Author:
Sina Horsthemke

Sustainability for Joggers and Runners

Sustainable Running Shoes: What Is Feasible and What Is Not (Yet)

Sustainability is shaping the sports industry like never before. Today, manufacturers of running shoes are also focusing on more environmentally friendly materials and production processes - even though it is not yet possible to do without plastics entirely.

Sustainable running shoes are in vogue.
Sustainable running shoes are in vogue.

"In all the years I have been in the running shoe industry, I have never heard the word ecology," said Jens Bolms of the young running shoe brand Veja during the Runner's World Running Symposium at ISPO Munich 2020. "Nobody ever asked how the shoes are made, everyone just wanted them to fit well and be fast."

This attitude should change now. Small and large running shoe brands are beginning to understand that runners are increasingly looking for environmentally conscious production, sustainable materials and climate-friendly thinking from the manufacturer when buying their sports equipment.

Sole Made of Bananas, Upper Material Made of Bottles

As an example, Veja's neutral shoe "Condor", according to Bolms, who has already worked for K-Swiss and New Balance, is "made of 62 percent natural and recycled material". The midsole is partly produced from renewable resources such as banana oil, the foam contains 50 percent of natural latex, and rice and sugar cane are also used. Veja is not the only brand that is now trying to become more sustainable in the production of sports shoes. More examples:

  • Adidas: "For a future without waste", the German brand makes the end of one running shoe the beginning of a new one. Customers can return worn shoes to have them recycled.
  • Aku: The Italian brand does not use any heavy metals, has reduced its water and energy consumption and compensates its CO2 emissions. Recycled material as well as cork and coconut fibres are used.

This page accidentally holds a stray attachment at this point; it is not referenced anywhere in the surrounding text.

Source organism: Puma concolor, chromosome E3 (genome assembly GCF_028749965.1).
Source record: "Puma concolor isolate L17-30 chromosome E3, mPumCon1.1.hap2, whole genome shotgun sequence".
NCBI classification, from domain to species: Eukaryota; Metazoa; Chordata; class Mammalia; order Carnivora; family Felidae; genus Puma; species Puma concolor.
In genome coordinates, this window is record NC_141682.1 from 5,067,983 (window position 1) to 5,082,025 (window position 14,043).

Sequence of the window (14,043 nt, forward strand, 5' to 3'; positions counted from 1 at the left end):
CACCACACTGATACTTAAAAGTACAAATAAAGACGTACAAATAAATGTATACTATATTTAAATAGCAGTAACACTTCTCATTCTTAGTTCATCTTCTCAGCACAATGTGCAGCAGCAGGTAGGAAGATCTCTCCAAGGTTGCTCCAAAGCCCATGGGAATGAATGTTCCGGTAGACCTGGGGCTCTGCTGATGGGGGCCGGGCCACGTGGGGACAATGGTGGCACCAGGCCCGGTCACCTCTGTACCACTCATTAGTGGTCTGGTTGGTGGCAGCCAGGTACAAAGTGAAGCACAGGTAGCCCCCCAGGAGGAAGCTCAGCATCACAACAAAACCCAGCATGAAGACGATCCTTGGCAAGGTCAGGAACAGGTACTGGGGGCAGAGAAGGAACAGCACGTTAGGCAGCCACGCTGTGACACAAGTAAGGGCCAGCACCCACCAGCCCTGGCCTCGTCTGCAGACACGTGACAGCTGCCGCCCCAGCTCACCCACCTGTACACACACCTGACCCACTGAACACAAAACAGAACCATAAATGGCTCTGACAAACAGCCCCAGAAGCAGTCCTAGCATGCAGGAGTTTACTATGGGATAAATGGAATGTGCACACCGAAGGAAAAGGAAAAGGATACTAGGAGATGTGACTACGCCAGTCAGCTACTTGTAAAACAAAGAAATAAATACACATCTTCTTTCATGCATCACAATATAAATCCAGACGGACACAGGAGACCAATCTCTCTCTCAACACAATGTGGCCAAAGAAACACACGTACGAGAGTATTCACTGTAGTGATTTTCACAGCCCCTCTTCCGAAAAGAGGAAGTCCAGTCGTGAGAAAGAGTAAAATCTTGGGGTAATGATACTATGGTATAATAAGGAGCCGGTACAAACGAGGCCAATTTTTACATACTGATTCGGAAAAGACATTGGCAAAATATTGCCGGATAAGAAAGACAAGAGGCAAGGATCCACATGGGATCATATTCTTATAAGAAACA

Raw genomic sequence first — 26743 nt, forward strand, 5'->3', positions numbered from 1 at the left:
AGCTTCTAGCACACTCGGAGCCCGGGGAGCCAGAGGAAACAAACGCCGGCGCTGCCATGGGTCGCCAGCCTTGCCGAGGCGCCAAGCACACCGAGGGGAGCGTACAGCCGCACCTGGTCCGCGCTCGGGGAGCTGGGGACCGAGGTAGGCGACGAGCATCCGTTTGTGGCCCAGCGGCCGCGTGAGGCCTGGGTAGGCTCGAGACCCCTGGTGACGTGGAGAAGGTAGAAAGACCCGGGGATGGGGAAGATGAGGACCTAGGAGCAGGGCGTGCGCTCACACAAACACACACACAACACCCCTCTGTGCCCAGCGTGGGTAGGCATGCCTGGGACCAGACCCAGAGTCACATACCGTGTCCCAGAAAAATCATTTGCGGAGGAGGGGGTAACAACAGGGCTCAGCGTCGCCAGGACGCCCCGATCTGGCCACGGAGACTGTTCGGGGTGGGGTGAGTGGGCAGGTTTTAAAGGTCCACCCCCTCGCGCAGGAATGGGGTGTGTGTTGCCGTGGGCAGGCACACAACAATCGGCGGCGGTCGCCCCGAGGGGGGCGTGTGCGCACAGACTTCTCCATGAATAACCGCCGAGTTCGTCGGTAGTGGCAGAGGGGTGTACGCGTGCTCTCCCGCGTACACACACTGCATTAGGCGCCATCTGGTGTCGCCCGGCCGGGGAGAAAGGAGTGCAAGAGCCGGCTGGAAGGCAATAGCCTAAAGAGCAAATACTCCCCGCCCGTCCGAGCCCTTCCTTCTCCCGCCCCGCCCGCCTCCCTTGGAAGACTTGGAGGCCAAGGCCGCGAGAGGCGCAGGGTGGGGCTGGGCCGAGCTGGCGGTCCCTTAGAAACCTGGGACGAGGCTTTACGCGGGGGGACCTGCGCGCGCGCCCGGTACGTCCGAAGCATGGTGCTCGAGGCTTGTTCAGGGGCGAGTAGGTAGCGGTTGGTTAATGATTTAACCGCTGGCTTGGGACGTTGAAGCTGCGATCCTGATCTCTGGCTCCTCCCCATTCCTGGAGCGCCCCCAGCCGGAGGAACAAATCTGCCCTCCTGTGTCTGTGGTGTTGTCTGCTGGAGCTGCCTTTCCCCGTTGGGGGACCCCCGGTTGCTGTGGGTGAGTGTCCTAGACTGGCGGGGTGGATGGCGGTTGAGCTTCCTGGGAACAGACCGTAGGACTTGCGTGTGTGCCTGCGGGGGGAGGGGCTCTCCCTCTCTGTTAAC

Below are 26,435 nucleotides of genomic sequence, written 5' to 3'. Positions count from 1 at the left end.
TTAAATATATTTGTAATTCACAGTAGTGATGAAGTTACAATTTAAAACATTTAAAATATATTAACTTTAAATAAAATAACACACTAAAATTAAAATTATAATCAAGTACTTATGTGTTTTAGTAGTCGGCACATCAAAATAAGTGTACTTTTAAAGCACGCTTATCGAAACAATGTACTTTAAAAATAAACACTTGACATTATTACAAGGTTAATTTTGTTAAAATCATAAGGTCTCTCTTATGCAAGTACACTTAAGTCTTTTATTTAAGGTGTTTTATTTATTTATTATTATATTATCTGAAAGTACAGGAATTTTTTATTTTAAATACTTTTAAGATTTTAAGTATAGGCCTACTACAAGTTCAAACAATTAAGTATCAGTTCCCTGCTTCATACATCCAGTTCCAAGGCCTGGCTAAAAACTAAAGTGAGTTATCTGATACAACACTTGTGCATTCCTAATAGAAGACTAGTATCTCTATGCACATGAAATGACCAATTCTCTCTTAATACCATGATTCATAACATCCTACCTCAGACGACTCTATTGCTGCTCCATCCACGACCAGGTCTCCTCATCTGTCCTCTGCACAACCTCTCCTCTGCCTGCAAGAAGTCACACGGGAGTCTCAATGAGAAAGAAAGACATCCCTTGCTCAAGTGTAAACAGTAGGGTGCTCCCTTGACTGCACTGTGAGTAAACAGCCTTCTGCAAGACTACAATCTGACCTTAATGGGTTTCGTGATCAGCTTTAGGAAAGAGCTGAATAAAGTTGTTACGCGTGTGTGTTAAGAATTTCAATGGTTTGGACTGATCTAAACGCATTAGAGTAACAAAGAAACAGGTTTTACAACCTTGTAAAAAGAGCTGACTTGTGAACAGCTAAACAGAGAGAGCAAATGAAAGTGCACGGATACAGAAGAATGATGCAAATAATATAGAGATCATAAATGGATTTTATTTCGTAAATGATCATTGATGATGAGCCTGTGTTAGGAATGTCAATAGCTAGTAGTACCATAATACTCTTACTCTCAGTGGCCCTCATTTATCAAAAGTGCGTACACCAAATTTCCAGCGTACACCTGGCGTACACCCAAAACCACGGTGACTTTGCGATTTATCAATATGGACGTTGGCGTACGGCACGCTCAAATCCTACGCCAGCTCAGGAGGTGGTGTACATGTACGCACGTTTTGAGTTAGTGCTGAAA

• Icebug: The Swedish brand has been advertising to be climate-friendly since February 2019. According to Mathias Basedow, Managing Director for the German-speaking area, more and more solar energy is being used in the production process.
  • Nike: "When the earth dies, sports dies too," says the US manufacturer and produces the yarns for the "Flyknit", for example, from recycled plastic bottles.

Without Plastic It Hardly Works

Admittedly, the problem with plastic usage is difficult to solve in the running area. After all, shoes can hardly be made without any plastic. EVA and PU, for example, which are in almost every running shoe, cannot be produced without crude oil. Although they are light and cushion well they are not biodegradable.

That's a lot of synthetic material used on German running tracks: Every runner has six pairs of shoes on average, reported Urs Weber at the 7th Runner's World Running Symposium at the ISPO Munich 2020.

Six pairs of shoes, which together have quite a lot of CO2 under their belts, as scientists from the US Massachusetts Institute of Technology (MIT) analysed several years ago. The researchers calculated the CO2 emission for each individual production step of a running shoe. The result was frightening: Between 11.3 and 16.7 kilograms of carbon dioxide are released per pair - which is a lot for a non-electronic product, the scientists said. For comparison: 300 grams of beef cause 3.7 kilograms of CO2, and a flight from Hamburg to Munich generates 310 kilograms of CO2 per person.

Step in the Right Direction

More figures from the study:

  • 25 billion pairs of running shoes were sold in 2010 worldwide.
  • 68 percent of the emissions are caused during the production process, and less than 2 percent by transportation.
  • A shoe consists of around 65 different parts.
  • The production process requires 360 steps.

360 steps that manufacturers could all rethink and possibly make more sustainable - but runners should be aware of one thing: there is no such thing as fully sustainable running shoes. And there probably won't be in the coming years.

However, the fact that manufacturers are increasingly relying - at least partly - on sustainable materials and using renewable raw materials is nevertheless a positive development. To put it better: A step in the right running direction.

Author:
Sina Horsthemke
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